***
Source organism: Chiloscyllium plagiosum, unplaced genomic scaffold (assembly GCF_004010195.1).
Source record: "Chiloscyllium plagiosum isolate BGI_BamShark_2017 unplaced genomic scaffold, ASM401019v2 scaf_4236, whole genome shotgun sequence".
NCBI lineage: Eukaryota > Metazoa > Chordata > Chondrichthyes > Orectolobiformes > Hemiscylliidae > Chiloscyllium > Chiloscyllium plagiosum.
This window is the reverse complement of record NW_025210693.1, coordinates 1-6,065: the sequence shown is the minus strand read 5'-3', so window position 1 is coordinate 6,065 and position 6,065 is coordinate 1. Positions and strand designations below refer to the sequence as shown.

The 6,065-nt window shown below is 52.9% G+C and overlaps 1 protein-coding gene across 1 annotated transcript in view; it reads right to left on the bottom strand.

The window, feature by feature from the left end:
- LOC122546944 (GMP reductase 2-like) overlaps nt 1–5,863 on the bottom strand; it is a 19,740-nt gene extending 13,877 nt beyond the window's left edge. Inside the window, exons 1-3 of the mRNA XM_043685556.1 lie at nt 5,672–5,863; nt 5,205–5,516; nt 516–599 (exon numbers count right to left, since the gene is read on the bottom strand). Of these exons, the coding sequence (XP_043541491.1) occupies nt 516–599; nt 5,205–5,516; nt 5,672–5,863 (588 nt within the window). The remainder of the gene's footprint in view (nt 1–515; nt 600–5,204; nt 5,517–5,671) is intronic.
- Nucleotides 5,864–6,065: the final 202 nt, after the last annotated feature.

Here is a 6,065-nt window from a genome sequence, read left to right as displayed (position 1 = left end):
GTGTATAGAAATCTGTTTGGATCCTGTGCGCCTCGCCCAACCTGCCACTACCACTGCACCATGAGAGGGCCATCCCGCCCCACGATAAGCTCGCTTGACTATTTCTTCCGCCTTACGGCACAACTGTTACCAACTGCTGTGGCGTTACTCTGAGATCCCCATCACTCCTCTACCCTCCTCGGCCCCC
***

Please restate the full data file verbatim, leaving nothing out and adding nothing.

Source organism: Chiloscyllium plagiosum, unplaced genomic scaffold (assembly GCF_004010195.1).
Source record: "Chiloscyllium plagiosum isolate BGI_BamShark_2017 unplaced genomic scaffold, ASM401019v2 scaf_4236, whole genome shotgun sequence".
NCBI lineage: Eukaryota > Metazoa > Chordata > Chondrichthyes > Orectolobiformes > Hemiscylliidae > Chiloscyllium > Chiloscyllium plagiosum.
This window is the reverse complement of record NW_025210693.1, coordinates 1-6,065: the sequence shown is the minus strand read 5'-3', so window position 1 is coordinate 6,065 and position 6,065 is coordinate 1. Positions and strand designations below refer to the sequence as shown.

The 6,065-nt window shown below is 52.9% G+C and overlaps 1 protein-coding gene across 1 annotated transcript in view; it reads right to left on the bottom strand.

The window, feature by feature from the left end:
- LOC122546944 (GMP reductase 2-like) overlaps nt 1–5,863 on the bottom strand; it is a 19,740-nt gene extending 13,877 nt beyond the window's left edge. Inside the window, exons 1-3 of the mRNA XM_043685556.1 lie at nt 5,672–5,863; nt 5,205–5,516; nt 516–599 (exon numbers count right to left, since the gene is read on the bottom strand). Of these exons, the coding sequence (XP_043541491.1) occupies nt 516–599; nt 5,205–5,516; nt 5,672–5,863 (588 nt within the window). The remainder of the gene's footprint in view (nt 1–515; nt 600–5,204; nt 5,517–5,671) is intronic.
- Nucleotides 5,864–6,065: the final 202 nt, after the last annotated feature.

Here is a 6,065-nt window from a genome sequence, read left to right as displayed (position 1 = left end):
GTGTATAGAAATCTGTTTGGATCCTGTGCGCCTCGCCCAACCTGCCACTACCACTGCACCATGAGAGGGCCATCCCGCCCCACGATAAGCTCGCTTGACTATTTCTTCCGCCTTACGGCACAACTGTTACCAACTGCTGTGGCGTTACTCTGAGATCCCCATCACTCCTCTACCCTCCTCGGCCCCC